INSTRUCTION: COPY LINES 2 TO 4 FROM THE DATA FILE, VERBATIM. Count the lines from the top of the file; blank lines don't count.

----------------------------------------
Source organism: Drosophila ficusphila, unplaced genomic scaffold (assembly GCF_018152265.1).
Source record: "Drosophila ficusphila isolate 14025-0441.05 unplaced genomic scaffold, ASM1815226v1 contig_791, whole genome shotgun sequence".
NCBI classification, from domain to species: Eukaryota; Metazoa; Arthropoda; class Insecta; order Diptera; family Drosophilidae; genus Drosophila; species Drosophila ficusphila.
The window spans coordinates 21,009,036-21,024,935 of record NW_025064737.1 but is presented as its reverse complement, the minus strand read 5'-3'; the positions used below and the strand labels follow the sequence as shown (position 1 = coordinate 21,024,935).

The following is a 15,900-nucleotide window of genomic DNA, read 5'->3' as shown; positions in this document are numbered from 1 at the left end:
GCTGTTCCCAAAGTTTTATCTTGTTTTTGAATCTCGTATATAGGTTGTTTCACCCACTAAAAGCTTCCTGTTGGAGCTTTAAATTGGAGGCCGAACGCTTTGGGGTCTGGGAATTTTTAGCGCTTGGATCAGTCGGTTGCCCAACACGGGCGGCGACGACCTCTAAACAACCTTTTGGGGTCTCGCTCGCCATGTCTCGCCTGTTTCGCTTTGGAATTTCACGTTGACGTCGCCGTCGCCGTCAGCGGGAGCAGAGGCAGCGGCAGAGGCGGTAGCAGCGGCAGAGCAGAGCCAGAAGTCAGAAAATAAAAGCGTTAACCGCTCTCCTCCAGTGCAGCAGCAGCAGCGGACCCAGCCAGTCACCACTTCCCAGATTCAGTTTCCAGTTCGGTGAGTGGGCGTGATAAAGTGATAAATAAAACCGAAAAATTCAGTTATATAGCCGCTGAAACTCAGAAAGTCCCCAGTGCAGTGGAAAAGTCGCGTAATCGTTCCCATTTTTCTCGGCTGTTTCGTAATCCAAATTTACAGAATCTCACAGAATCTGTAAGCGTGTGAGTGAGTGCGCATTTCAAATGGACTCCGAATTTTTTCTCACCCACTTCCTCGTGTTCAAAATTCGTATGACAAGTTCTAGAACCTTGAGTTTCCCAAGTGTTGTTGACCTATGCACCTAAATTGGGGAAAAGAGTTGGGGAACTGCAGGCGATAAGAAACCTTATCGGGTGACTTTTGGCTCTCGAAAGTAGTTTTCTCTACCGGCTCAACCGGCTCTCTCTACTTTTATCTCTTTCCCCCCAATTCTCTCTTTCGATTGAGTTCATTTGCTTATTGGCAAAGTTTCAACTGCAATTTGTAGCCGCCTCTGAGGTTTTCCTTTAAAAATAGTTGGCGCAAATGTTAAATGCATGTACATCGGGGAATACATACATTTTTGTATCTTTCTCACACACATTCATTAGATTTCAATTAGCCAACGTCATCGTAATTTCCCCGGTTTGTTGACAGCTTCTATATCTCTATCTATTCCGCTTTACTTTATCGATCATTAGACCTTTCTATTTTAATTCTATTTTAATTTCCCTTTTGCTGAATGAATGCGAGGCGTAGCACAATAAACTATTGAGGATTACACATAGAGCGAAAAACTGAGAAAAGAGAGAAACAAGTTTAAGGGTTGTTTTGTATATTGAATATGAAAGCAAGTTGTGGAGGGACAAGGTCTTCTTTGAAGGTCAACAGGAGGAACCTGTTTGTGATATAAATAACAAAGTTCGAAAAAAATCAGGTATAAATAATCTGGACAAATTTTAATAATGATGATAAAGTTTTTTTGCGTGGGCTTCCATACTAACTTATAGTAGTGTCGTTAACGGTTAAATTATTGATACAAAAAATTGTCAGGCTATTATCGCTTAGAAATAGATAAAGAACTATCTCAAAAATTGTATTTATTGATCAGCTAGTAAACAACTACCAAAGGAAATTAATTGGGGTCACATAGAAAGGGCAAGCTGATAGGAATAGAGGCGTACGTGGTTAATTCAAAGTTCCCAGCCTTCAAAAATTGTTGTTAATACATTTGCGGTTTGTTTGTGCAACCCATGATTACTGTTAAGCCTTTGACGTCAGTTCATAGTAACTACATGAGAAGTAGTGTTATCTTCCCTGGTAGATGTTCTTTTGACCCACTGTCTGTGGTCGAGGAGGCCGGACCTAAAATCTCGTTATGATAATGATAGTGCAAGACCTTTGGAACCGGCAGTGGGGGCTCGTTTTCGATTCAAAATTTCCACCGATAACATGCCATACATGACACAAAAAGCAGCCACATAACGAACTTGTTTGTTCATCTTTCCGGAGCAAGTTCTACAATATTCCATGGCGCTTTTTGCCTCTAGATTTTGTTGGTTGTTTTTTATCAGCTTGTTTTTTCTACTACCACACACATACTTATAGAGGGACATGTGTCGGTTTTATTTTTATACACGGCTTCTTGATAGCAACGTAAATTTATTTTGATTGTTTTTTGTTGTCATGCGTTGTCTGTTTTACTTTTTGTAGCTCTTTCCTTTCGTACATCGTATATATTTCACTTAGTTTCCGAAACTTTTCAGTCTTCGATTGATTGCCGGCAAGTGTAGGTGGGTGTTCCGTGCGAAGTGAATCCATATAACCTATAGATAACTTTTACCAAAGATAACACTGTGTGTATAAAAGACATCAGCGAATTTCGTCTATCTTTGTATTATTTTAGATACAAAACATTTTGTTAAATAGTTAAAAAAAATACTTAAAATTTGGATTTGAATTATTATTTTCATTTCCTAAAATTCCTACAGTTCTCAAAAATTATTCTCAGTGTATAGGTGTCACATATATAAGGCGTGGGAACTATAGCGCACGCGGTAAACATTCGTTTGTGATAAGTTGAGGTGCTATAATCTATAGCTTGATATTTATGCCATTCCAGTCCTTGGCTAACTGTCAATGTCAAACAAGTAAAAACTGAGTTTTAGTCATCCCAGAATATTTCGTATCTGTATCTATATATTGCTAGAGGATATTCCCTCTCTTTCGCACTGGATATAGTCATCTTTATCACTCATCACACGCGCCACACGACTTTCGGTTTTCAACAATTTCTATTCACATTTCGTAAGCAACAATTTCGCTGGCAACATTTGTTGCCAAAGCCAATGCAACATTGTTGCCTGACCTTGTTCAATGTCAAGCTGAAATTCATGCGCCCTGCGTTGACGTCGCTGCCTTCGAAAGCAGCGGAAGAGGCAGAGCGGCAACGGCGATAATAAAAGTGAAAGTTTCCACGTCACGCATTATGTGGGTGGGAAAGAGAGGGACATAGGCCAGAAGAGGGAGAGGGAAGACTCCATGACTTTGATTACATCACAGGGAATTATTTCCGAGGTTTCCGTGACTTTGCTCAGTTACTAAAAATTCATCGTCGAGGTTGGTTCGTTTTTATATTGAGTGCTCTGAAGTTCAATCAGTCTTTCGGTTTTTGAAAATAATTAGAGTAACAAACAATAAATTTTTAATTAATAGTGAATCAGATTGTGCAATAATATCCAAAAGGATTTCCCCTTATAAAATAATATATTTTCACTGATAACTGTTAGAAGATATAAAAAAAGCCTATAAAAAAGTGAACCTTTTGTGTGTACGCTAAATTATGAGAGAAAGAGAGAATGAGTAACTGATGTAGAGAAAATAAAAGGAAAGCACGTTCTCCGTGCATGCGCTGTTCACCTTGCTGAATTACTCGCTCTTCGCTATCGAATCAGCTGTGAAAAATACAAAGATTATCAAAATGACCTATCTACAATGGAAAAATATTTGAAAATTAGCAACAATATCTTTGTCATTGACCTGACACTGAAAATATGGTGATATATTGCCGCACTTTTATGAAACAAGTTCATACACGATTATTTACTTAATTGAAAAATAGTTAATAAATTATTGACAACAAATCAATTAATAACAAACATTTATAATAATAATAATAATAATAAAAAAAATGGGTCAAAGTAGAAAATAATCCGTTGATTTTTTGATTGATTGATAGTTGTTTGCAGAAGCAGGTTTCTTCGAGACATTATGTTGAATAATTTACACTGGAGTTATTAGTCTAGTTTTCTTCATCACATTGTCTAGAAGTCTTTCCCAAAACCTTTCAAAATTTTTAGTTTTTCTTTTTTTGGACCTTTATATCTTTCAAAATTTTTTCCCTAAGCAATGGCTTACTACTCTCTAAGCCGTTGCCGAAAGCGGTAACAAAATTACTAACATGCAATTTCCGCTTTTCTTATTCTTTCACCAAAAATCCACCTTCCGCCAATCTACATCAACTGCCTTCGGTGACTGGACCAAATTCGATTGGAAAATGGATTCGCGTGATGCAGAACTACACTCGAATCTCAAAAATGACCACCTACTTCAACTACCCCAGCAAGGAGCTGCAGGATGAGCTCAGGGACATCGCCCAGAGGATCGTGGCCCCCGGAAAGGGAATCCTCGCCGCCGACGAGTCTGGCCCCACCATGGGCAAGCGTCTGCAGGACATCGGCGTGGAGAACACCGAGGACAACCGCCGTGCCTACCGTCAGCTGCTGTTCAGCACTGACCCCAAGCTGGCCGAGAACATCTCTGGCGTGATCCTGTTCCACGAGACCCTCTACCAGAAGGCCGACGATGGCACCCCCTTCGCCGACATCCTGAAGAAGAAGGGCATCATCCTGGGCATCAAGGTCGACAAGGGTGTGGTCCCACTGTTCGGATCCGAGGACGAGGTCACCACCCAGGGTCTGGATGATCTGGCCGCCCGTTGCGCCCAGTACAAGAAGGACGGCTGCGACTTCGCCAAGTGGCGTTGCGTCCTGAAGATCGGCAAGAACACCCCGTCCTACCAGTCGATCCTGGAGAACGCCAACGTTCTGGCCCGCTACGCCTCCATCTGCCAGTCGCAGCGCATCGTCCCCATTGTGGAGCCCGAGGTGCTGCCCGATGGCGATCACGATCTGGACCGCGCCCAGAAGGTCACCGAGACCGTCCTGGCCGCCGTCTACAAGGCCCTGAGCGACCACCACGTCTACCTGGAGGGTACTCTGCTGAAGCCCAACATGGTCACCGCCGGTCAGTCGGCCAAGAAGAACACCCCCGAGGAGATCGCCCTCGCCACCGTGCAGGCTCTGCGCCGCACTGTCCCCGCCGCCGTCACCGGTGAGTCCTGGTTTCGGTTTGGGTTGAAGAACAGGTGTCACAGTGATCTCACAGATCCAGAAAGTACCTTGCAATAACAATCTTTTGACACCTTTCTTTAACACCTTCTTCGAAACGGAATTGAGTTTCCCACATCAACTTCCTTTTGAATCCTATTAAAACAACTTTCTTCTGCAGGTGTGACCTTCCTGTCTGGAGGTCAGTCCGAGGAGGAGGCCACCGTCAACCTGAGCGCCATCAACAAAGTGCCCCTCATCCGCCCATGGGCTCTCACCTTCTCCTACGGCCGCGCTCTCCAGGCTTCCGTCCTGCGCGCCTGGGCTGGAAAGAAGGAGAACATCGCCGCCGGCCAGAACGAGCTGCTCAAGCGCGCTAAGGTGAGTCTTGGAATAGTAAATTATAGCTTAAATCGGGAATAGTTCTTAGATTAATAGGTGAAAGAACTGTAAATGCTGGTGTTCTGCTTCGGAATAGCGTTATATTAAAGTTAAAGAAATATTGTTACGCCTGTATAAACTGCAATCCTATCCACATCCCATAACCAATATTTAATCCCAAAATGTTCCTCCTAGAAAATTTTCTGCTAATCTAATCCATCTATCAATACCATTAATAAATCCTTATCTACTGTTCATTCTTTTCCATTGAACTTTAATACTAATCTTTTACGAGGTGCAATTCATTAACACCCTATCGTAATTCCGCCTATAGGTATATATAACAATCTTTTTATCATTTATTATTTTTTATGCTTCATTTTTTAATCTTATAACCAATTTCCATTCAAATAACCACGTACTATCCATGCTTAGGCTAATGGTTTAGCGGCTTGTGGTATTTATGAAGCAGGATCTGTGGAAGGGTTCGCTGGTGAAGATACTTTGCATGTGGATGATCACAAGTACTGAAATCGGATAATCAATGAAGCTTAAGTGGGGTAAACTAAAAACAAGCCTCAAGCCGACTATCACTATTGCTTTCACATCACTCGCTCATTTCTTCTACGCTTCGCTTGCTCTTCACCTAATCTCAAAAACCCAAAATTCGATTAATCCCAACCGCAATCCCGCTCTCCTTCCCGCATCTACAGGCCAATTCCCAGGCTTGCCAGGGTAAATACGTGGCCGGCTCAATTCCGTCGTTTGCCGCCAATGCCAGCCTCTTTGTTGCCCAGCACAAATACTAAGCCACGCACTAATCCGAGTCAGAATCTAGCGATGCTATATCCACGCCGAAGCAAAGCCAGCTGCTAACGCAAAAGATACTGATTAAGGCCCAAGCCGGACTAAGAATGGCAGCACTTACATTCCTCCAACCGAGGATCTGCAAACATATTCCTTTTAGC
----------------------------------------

Source record: "Drosophila ficusphila isolate 14025-0441.05 unplaced genomic scaffold, ASM1815226v1 contig_791, whole genome shotgun sequence".
NCBI classification, from domain to species: Eukaryota; Metazoa; Arthropoda; class Insecta; order Diptera; family Drosophilidae; genus Drosophila; species Drosophila ficusphila.
The window spans coordinates 21,009,036-21,024,935 of record NW_025064737.1 but is presented as its reverse complement, the minus strand read 5'-3'; the positions used below and the strand labels follow the sequence as shown (position 1 = coordinate 21,024,935).